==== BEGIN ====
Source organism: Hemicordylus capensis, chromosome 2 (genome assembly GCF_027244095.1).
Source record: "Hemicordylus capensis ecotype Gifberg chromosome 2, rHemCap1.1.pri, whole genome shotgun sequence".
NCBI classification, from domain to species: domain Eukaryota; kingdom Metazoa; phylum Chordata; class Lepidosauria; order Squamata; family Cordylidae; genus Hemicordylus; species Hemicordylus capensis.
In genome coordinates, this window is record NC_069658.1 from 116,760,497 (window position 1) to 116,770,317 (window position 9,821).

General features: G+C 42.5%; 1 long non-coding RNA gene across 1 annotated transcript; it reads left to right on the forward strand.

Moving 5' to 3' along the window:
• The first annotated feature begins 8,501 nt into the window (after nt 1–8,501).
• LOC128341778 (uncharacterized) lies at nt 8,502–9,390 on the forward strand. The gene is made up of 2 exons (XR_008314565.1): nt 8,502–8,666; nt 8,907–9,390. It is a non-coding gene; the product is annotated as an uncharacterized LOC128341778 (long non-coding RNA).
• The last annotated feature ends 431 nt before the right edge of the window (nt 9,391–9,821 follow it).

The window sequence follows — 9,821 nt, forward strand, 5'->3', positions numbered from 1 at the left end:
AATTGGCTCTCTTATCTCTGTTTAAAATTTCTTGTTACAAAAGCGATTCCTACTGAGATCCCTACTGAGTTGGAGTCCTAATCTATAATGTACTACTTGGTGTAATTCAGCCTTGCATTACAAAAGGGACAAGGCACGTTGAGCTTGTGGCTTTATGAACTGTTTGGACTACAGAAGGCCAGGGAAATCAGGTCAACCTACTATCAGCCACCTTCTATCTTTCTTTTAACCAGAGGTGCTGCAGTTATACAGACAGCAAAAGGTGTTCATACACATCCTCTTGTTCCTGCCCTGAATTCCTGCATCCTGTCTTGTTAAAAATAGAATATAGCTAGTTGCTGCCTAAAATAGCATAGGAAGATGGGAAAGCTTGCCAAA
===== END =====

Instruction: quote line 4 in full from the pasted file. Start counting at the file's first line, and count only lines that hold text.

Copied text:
In genome coordinates, this window is record NC_069658.1 from 116,760,497 (window position 1) to 116,770,317 (window position 9,821).